Nurturing the Seed that the Young Urban Forest Leaders Program Planted

Willow couldn’t have predicted the impact that participating in the Young Urban Forest Leaders (YUFL) program would have on her life. Driven by her desire to learn more about the urban forest, she found herself developing skills through the program and emerged as a leader in her community. Now, she reflects on her experience and the opportunities ahead.

 

Willow Cabral has always loved connecting with the natural environment. Having grown up on Vancouver Island, British Columbia, a place known for its breathtaking scenery, it was second nature to immerse herself in the natural world. But, when she moved to Toronto for university, she was unsure how she could connect to the natural environment in her new setting. That is, until she learned about the YUFL program. Captivated by the concept of an urban forest, she applied for and was accepted into the program in 2019.
 
Willow describes her time as a Young Urban Forest Leader as an absolute joy! Over the course of the program, she learned about the urban forest and the power that everyone has to shape where they live. She strengthened her leadership and critical thinking skills through opportunities to plan and lead public events with her YUFL teammates. She also fostered new, life-long friendships with fellow program participants. When asked, this was the best part of the experience!
 
Upon completing the program, and equipped with new skills and a burning passion to get involved, Willow set her sights on improving the canopy in her community. Working closely with the Annex Residents’ Association (ARA), she wrote a successful project proposal grant, developed promotional material, assisted in designing a canvassing plan and organized tree plantings that united her neighbours under a common cause. This involvement with the ARA proved to be a rewarding experience as she played a pivotal role in creating change in her community.
 
Participating in the YUFL program also provided her with a deeper awareness of her career path. As an aspiring urban planner, she notes that one of the greatest challenges planners face today is how to make cities more sustainable and support urban green space in light of climate change and growing development. After gaining unparalleled insight on the urban forest through the program, she’s determined to complete a double specialization in Urban Studies and Human Geography, with a minor in Environmental Geography, at the University of Toronto. Furthering her community involvement, Willow was elected as the Sustainability Deputy on the University College Literary and Athletic Society in 2020 and is Co-President of the Urban Studies Student Union for the 2020/2021 year. She hopes to bring a critical and strategic lens to sustainable urban design through her studies and professional career.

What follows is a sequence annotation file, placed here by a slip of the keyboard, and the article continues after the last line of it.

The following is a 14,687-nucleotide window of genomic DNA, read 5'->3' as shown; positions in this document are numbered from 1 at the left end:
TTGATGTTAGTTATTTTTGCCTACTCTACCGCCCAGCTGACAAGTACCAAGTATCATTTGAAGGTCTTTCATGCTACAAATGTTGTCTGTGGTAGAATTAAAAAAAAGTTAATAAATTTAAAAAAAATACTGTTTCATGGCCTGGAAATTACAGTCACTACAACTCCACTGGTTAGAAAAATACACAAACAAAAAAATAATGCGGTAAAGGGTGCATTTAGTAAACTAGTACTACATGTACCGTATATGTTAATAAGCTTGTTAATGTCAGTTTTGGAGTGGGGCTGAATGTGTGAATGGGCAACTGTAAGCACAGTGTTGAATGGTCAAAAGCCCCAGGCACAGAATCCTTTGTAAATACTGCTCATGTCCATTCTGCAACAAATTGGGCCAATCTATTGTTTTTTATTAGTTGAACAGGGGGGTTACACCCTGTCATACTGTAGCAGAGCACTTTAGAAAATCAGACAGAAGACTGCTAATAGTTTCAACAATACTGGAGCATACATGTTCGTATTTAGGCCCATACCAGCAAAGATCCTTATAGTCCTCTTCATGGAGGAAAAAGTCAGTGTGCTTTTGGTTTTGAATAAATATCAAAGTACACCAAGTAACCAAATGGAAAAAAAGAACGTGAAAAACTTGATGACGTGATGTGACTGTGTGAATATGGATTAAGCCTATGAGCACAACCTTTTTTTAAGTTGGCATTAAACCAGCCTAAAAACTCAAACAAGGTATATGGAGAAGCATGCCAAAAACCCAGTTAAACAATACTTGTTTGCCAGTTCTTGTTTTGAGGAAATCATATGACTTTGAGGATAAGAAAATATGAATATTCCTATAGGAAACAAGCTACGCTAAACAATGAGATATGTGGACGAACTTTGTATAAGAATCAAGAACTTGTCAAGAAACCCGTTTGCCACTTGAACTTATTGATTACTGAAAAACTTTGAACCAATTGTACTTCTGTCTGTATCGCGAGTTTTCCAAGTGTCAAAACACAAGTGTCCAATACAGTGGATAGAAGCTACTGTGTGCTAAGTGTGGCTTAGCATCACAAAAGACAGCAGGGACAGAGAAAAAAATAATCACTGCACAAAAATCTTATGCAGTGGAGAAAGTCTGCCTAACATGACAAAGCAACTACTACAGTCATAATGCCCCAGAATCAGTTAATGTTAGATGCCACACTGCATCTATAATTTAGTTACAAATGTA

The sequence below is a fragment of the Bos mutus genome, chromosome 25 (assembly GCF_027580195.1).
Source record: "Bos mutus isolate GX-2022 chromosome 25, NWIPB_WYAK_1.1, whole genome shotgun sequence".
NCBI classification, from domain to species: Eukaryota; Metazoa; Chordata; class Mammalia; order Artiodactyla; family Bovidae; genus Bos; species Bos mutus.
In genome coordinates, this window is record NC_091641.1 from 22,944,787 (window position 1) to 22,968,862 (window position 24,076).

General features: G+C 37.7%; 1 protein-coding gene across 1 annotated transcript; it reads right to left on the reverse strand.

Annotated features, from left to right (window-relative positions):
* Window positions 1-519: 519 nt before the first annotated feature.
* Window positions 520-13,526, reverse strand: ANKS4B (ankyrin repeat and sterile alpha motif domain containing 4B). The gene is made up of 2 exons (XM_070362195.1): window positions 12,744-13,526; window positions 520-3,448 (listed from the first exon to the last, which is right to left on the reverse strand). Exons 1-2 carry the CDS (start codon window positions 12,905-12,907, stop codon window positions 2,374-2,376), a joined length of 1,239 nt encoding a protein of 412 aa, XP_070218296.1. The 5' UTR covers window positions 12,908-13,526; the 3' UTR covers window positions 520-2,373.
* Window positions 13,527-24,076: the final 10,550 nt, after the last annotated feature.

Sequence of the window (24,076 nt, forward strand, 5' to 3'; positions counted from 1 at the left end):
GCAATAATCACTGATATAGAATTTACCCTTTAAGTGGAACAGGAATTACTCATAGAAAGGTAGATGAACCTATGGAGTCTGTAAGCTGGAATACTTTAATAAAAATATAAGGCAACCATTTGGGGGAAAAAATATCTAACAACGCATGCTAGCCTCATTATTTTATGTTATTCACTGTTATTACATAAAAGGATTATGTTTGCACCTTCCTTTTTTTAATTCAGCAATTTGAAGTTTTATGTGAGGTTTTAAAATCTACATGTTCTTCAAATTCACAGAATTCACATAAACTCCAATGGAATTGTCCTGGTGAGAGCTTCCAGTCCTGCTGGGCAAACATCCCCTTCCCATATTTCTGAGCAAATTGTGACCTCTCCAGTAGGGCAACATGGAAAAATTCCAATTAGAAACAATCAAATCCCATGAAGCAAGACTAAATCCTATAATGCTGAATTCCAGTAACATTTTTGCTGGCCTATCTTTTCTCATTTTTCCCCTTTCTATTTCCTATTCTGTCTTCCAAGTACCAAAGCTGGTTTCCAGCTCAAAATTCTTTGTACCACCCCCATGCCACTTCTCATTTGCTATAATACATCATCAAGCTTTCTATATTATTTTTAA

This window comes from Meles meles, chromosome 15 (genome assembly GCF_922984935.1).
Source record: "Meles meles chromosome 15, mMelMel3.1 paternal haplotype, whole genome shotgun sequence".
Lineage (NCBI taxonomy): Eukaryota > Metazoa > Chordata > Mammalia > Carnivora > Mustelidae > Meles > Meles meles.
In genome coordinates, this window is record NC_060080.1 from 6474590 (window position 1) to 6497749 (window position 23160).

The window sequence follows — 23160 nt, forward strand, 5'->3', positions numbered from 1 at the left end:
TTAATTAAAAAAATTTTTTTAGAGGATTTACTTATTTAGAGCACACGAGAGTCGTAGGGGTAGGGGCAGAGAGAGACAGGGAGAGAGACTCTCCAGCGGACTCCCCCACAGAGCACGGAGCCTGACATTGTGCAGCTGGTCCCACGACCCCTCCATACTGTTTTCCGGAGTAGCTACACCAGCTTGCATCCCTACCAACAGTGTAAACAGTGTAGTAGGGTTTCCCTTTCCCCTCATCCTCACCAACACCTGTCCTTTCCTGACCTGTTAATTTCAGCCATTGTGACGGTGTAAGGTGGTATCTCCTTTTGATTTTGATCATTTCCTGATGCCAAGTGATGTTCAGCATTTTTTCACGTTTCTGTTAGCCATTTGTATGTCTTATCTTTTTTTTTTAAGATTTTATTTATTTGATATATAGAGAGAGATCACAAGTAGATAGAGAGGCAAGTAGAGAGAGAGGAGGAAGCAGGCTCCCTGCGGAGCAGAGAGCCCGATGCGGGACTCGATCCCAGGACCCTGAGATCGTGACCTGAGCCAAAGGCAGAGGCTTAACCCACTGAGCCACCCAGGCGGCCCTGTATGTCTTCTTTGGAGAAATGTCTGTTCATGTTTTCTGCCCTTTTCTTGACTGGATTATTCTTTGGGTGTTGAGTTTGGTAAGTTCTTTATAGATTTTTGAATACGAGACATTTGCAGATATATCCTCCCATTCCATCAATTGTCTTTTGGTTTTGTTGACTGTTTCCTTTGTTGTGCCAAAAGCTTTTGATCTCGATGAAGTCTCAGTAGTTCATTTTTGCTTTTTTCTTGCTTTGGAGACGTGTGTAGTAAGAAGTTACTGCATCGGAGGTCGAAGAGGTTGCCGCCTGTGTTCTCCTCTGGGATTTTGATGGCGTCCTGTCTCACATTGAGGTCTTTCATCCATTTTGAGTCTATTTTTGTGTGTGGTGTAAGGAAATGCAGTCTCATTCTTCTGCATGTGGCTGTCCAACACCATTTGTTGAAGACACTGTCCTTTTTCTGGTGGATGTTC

Reflecting on her experience, she said that:
 
“The YUFL program enriched my mind and my life. [It gave] me the confidence and drive needed to pursue studies in sustainable urban design…With so many opportunities having come out of my experience in the YUFL program, I can’t wait to see what the future holds!”
 
Thankful for the opportunity, she encourages anyone who is looking for a rewarding experience to participate, as well. If she could give any advice to her younger self, it would have been to look for opportunities even sooner and to keep an open mind because you never know what’s out there until you try! 
 

Interested in becoming a Young Urban Forest Leader? We are accepting applications for the 2021 program! Learn more.

 

Lam Tran is the Education Coordinator at LEAF.

 

This blog is part of a series intended to highlight YUFL alumni. The blogs were written by Lam Tran based on responses collected in 2020 and revised in 2021 with the purpose of sharing YUFL alumni experiences, as participants of the program and their journeys after graduating from it. Read other blogs on the Young Urban Forest Leaders program here.

 

The Young Urban Forest Leaders Program is funded in part by a City of Toronto Community Planting & Stewardship Grant and the Canadian Tree Fund.